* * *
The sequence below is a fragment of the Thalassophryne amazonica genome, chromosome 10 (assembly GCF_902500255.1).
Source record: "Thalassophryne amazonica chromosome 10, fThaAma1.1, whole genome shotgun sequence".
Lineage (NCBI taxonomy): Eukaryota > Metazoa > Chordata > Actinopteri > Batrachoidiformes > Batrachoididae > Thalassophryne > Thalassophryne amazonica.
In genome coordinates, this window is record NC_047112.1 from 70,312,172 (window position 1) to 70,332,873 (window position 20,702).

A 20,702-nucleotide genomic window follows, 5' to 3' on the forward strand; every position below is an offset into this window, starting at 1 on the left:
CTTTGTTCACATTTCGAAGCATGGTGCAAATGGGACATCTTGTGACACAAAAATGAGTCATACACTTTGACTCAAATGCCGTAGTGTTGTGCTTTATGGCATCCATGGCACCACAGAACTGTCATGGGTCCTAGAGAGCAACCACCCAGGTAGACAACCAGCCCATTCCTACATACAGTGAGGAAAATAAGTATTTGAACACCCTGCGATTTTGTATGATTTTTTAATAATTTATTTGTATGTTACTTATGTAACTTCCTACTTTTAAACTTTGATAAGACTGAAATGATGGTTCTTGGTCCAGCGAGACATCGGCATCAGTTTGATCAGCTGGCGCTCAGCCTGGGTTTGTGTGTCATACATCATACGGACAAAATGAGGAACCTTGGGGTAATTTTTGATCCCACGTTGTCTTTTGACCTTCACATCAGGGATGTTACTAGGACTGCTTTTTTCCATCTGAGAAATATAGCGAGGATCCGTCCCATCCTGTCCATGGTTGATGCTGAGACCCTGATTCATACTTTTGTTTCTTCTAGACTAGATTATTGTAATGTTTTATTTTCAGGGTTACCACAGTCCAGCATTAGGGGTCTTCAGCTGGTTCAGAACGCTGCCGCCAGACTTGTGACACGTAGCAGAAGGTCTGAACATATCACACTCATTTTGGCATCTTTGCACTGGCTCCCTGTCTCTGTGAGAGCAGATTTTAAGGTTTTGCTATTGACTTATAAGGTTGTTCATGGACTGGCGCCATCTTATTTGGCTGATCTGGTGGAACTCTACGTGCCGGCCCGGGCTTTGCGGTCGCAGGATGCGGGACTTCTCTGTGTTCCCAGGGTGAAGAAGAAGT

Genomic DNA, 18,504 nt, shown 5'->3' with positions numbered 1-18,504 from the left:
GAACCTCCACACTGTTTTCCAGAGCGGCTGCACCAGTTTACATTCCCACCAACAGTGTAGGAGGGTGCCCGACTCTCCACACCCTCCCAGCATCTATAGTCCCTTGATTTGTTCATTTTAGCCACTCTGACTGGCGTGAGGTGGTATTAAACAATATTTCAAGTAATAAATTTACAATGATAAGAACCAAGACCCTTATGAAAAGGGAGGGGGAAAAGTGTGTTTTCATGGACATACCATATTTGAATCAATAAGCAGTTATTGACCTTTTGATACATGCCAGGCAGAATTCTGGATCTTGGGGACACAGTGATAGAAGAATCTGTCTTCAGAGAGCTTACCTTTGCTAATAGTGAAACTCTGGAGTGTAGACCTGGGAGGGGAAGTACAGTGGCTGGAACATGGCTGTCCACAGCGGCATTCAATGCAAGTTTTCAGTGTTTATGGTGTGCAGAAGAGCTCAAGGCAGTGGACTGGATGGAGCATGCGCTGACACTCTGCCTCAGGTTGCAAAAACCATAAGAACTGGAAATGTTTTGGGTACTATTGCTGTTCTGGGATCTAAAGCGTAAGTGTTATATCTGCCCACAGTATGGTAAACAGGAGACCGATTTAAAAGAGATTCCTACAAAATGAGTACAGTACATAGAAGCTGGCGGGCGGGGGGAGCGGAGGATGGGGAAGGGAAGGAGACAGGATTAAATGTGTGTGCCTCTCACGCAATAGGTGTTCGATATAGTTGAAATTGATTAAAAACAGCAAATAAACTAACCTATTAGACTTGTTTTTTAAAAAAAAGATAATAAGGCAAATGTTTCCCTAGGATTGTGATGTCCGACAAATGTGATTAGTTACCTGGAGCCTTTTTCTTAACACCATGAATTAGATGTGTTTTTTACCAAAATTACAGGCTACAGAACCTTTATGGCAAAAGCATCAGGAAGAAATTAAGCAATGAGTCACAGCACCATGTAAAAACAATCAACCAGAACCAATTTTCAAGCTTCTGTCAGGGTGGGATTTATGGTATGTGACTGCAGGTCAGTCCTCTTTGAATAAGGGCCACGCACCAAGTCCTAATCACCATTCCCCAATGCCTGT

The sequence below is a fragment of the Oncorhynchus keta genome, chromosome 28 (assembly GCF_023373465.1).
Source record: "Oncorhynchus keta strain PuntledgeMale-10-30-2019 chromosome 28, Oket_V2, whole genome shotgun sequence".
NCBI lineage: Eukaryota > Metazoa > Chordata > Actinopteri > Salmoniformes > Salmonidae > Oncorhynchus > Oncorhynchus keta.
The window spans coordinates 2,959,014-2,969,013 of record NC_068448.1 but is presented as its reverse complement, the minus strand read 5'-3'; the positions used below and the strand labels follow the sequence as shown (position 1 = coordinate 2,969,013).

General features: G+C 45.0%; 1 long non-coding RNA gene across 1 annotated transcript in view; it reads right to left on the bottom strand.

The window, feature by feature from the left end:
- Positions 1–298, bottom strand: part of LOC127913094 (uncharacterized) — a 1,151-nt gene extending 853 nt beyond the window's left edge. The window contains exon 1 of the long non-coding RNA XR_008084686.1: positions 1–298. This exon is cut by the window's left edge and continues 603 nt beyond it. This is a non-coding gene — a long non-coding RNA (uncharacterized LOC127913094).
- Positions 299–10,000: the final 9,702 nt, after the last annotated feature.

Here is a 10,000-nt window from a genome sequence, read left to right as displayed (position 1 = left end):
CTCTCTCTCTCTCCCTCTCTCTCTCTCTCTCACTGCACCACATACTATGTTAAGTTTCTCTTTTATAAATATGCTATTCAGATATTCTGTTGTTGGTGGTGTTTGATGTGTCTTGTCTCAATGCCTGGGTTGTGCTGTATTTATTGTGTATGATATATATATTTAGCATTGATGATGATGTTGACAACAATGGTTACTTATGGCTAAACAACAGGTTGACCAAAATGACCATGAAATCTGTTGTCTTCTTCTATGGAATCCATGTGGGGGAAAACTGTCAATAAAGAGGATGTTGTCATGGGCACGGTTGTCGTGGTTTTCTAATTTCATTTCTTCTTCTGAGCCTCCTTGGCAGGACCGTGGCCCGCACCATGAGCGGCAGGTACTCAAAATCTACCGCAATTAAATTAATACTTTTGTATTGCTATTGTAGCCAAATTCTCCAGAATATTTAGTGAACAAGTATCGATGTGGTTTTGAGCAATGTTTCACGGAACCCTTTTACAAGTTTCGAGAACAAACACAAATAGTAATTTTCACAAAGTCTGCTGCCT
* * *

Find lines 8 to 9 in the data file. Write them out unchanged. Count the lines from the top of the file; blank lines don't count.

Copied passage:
GAACCTCCACACTGTTTTCCAGAGCGGCTGCACCAGTTTACATTCCCACCAACAGTGTAGGAGGGTGCCCGACTCTCCACACCCTCCCAGCATCTATAGTCCCTTGATTTGTTCATTTTAGCCACTCTGACTGGCGTGAGGTGGTATTAAACAATATTTCAAGTAATAAATTTACAATGATAAGAACCAAGACCCTTATGAAAAGGGAGGGGGAAAAGTGTGTTTTCATGGACATACCATATTTGAATCAATAAGCAGTTATTGACCTTTTGATACATGCCAGGCAGAATTCTGGATCTTGGGGACACAGTGATAGAAGAATCTGTCTTCAGAGAGCTTACCTTTGCTAATAGTGAAACTCTGGAGTGTAGACCTGGGAGGGGAAGTACAGTGGCTGGAACATGGCTGTCCACAGCGGCATTCAATGCAAGTTTTCAGTGTTTATGGTGTGCAGAAGAGCTCAAGGCAGTGGACTGGATGGAGCATGCGCTGACACTCTGCCTCAGGTTGCAAAAACCATAAGAACTGGAAATGTTTTGGGTACTATTGCTGTTCTGGGATCTAAAGCGTAAGTGTTATATCTGCCCACAGTATGGTAAACAGGAGACCGATTTAAAAGAGATTCCTACAAAATGAGTACAGTACATAGAAGCTGGCGGGCGGGGGGAGCGGAGGATGGGGAAGGGAAGGAGACAGGATTAAATGTGTGTGCCTCTCACGCAATAGGTGTTCGATATAGTTGAAATTGATTAAAAACAGCAAATAAACTAACCTATTAGACTTGTTTTTTAAAAAAAAGATAATAAGGCAAATGTTTCCCTAGGATTGTGATGTCCGACAAATGTGATTAGTTACCTGGAGCCTTTTTCTTAACACCATGAATTAGATGTGTTTTTTACCAAAATTACAGGCTACAGAACCTTTATGGCAAAAGCATCAGGAAGAAATTAAGCAATGAGTCACAGCACCATGTAAAAACAATCAACCAGAACCAATTTTCAAGCTTCTGTCAGGGTGGGATTTATGGTATGTGACTGCAGGTCAGTCCTCTTTGAATAAGGGCCACGCACCAAGTCCTAATCACCATTCCCCAATGCCTGT

The sequence below is a fragment of the Oncorhynchus keta genome, chromosome 28 (assembly GCF_023373465.1).